US Senate votes to reinstate Obama-era methane limits for new oil, gas wells
Democrats in the US Senate succeeded 28 April in moving closer to reinstating federal standards for emissions of methane, a potent GHG, from new and modified oil and natural gas wells that President Donald Trump rescinded in 2020.
On a 52-42 vote, the evenly divided Senate rolled back one of two 2020 methane emissions regulations by invoking the Congressional Review Act (CRA), an oversight tool that allows US lawmakers to introduce a resolution to overturn recent federal regulations on a simple majority vote.
US Senate Majority Leader Chuck Schumer, Democrat-New York, introduced the resolution (S.J. Res. 14) to invoke the CRA for the methane rule along with two Democrats—Senators Martin Heinrich of New Mexico and Ed Markey of Massachusetts, and one Independent, Angus King of Maine.
The resolution will now be taken up by the Democrat-controlled US House of Representatives, where it is expected to pass, and then head to the desk of President Joe Biden who a day earlier indicated his support for the measure that would limit emissions of methane, a GHG and contributor to smog.
Crafted by the US Environmental Protection Agency (EPA), the September 14 2020 "review" rule targeted by the CRA took methane out of the equation entirely through a "novel" reading of the Clean Air Act, Hana Vizcarra, a staff attorney with the Harvard Law School Environmental and Energy Law Program, told IHS Markit.
Vizcarra said this action had the effect of rolling back the first-ever federal standards set in 2016 to plug releases of methane and volatile organic compounds (VOCs) from oil and gas production and processing wells as well as leaks of the GHG during storage and transportation.
The EPA's second revision to the 2016 regulation, which came out a day after the first one in 2020, targeted smog-contributing VOCs from new oil and gas production and processing wells, but this remains unaffected by the congressional action, Vizcarra added.
Reinstating Obama-era rule
Once successful, S.J. Res 14 will have the effect of reinstating the 2016 rule.
"This vote reinstates long-standing EPA understanding of its authorities under the Clean Air Act that were upended by Review rule that rescinded methane emissions standards during the Trump administration," Vizcarra wrote in an email. "It removes additional barriers to EPA's efforts to address greenhouse gas emissions erected by the 2020 rule."
Schumer and other Democrats say the resolution is in line with Biden's 20 January executive order to tackle climate change and protect the environment. The order required EPA to review, rescind, and replace the Trump EPA methane regulation for new oil and gas wells and write a new rule for existing oil and gas sources no later than September 2021.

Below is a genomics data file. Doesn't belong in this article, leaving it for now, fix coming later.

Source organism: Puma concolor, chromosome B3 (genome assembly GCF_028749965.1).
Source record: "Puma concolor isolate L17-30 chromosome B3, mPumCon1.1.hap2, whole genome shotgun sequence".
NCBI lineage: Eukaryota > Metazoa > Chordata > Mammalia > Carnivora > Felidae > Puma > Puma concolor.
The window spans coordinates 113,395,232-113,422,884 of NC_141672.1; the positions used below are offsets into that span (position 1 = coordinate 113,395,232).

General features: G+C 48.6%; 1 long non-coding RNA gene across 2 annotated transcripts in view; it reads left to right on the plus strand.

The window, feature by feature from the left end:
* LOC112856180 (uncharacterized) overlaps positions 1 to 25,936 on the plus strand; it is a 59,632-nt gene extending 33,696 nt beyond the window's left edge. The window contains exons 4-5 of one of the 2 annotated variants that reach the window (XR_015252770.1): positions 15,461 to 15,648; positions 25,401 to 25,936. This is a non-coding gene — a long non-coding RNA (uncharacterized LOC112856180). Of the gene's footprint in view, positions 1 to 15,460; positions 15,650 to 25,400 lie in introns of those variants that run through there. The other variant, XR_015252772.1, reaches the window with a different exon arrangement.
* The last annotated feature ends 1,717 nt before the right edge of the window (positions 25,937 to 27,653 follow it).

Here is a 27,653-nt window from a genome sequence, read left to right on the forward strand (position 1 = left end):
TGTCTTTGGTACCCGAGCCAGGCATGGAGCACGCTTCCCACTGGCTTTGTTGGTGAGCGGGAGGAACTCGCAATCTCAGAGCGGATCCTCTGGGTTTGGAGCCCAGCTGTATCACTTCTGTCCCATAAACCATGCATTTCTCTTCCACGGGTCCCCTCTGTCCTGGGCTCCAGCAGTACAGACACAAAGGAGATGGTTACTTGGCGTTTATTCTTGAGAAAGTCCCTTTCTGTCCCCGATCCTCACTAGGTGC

Opening the floor debate on the resolution, Schumer said Senate Democrats were using the CRA for the first time, and it marked the first significant action take on climate in at least a decade.
"It is no mistake we have chosen to use the law first on the subject of climate change," he added.
Although methane receives less attention than CO2, Schumer said, 1 mt of methane "packs a bigger punch" because 1 mt of it can cause warming 86 times more than a similar amount of CO2.
Finding cuts in existing sources
Schumer's comments came a day after Environmental Defense Fund (EDF) Senior Climate Scientist Ilissa Ocko published a paper in the journal "Environmental Research Letters" that said the US should aim for halving methane emissions economywide by 2030.
"A rapid, full-scale effort to reduce methane emissions from the oil and gas industry, large-scale agriculture, and other human sources could slow the worldwide rate of warming by as much as 30%," EDF said in a statement.
The study also said that 80% of those reductions could come at no net cost to the oil and gas industry because captured methane can be sold.
The Biden administration has said it supports the CRA resolution because it will restore Clean Air Act methane pollution standards that President Barack Obama set in 2016 for the oil and gas sector, according to a statement issued 27 April by the White House Office of Management and Budget (OMB).
In that statement, the OMB added that a successful outcome of S.J. Res. 14 will "clear the pathway for EPA to evaluate opportunities to promulgate even stronger standards under section 111 of the Clean Air Act to address dangerous methane and other pollution from both new and existing sources across the oil and gas sector."
'Catnip to the liberal left'
Biden has set an economywide goal of halving GHG emissions compared with 2005 levels by 2030. The goal includes capping methane from existing as well as new oil and gas wells.
As expected, the measure drew opposition from Republicans, including Senate Minority Leader Mitch McConnell, Republican-Kentucky, who said the Biden administration has given up on uniting the American people in favor of providing "catnip to the liberal left."
Senator Shelley Moore Capito, Republican-West Virginia, took to the Senate floor to berate Democrats and the Biden administration for targeting the oil and gas industry. "I believe the CRA is part of a plan to double down on an industry that the Biden administration, since the day it took office, has said it does not support," Capito said.
The American Petroleum Institute, which represents major oil and gas companies, however, has publicly stated its aim to work with the Biden administration to regulate methane emissions from new and existing oil and gas wells.
The EPA reported that methane emissions associated with natural gas and oil production declined by 25.9% to 673.51 million mt CO2 equivalent between 1990 and 2019. Noting the declines in methane emissions on its website, the API added "we know we have more work to do."
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